The sepia quality was meant to evoke a non-specific past and to allow the brushstroke across the middle to be better rendered in colour and so make a contrast. This self same brushstroke was like the swish of a wiper across a wet windscreen, like a lick of fresh paint across a faded surface, a new look to an old scene, which was what Led Zeppelin told us about their album. A lick of fresh paint, as per Led Zeppelin, and the music on this album... It somehow grew in proportion and became six viewpoints of the same man in the bar, seen by the six other characters. Six different versions of the same image and six different covers.

In 1980, Hipgnosis was nominated for a Grammy Award in the category of best album package for In Through the Out Door.

Alternate cover 1
Woman leaning on the wall perspective
Alternate cover 2
Man with wallet perspective
Alternate cover 3
Bartender's perspective
Alternate cover 4
Woman at the bar perspective
Alternate cover 5
Piano player perspective
Alternate cover 6
Woman at jukebox perspective


The album was intended to be released prior to the band's twin concerts at Knebworth in 1979, but production delays meant that it was released shortly after their performances at this event. Plant jokingly referred to the delays at times during the performance on August 4.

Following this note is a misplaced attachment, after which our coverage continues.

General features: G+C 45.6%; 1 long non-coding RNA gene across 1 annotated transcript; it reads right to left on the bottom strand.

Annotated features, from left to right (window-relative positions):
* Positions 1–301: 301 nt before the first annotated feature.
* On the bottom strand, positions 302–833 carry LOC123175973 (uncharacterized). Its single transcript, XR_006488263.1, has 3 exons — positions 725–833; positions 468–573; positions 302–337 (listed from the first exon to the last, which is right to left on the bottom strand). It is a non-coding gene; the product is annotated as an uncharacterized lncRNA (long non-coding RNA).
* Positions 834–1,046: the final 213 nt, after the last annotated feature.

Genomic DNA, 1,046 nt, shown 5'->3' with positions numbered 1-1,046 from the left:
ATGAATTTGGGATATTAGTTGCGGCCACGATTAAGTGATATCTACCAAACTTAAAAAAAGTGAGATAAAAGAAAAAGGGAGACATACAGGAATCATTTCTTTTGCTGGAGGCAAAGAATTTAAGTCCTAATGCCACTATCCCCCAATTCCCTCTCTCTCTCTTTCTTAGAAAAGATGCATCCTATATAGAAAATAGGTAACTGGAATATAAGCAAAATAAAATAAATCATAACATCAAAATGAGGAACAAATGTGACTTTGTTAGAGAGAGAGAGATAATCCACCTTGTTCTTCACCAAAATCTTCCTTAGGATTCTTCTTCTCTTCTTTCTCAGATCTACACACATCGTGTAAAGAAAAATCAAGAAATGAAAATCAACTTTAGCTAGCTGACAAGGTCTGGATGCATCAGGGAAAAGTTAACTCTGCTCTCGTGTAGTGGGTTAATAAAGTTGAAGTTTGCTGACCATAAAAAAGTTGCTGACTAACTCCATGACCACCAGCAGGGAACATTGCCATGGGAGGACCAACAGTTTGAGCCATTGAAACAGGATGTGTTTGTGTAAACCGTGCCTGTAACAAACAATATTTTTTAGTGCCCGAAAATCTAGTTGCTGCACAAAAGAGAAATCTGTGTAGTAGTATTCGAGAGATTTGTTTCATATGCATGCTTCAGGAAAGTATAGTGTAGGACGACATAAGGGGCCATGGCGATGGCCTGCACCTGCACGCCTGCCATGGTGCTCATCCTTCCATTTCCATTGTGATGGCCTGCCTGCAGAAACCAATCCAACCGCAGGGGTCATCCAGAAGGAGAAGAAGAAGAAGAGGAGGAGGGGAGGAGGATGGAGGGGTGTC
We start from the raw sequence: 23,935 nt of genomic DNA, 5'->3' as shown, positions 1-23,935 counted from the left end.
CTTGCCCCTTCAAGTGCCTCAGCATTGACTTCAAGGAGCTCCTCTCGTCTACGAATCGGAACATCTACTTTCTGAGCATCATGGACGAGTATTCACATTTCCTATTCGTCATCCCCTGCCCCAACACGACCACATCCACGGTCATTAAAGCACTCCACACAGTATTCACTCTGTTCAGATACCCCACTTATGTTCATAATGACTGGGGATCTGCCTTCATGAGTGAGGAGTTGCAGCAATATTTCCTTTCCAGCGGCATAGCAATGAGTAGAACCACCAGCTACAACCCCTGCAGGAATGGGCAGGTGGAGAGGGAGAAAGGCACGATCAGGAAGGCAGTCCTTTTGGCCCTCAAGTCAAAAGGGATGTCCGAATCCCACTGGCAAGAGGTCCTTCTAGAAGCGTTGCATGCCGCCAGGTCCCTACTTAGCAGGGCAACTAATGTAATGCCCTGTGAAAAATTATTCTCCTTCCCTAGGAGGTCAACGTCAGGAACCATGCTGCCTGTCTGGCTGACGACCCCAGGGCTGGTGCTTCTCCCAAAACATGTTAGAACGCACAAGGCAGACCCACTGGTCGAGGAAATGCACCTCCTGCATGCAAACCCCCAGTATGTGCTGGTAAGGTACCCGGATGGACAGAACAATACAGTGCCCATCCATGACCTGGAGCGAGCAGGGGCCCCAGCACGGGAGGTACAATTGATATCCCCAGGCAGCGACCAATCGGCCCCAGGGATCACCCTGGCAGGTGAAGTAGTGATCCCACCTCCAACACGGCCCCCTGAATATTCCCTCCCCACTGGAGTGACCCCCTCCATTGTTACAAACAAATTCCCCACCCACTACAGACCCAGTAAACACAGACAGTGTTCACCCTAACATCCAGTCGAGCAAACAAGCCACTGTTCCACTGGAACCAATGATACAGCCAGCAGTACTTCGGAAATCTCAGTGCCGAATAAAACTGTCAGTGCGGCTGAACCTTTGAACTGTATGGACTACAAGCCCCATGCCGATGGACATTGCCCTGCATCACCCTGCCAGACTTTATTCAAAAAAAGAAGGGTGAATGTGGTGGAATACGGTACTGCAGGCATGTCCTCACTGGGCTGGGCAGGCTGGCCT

Despite receiving poor reviews, the album went to #1 on Billboard's chart in its second week on the chart. On this album's release, Led Zeppelin's entire catalogue made the Billboard 200 between the weeks of 23 October and 3 November 1979, an unprecedented feat. The album remained on the US top spot for seven weeks and sold three million copies by the end of September 1979. To date, the album has sold six million copies in the US.

In Through the Out Door was Led Zeppelin's final album to be released while the band was together. Drummer John Bonham died the next year on 25 September 1980.

Track listing

Side one
1."In the Evening" Jones, Page, Plant6:49
2."South Bound Saurez" Jones, Plant4:12
3."Fool in the Rain" Jones, Page, Plant6:12
4."Hot Dog" Page, Plant3:17
Side two
1."Carouselambra" Jones, Page, Plant10:32
2."All My Love" Jones, Plant5:51
3."I'm Gonna Crawl" Jones, Page, Plant5:30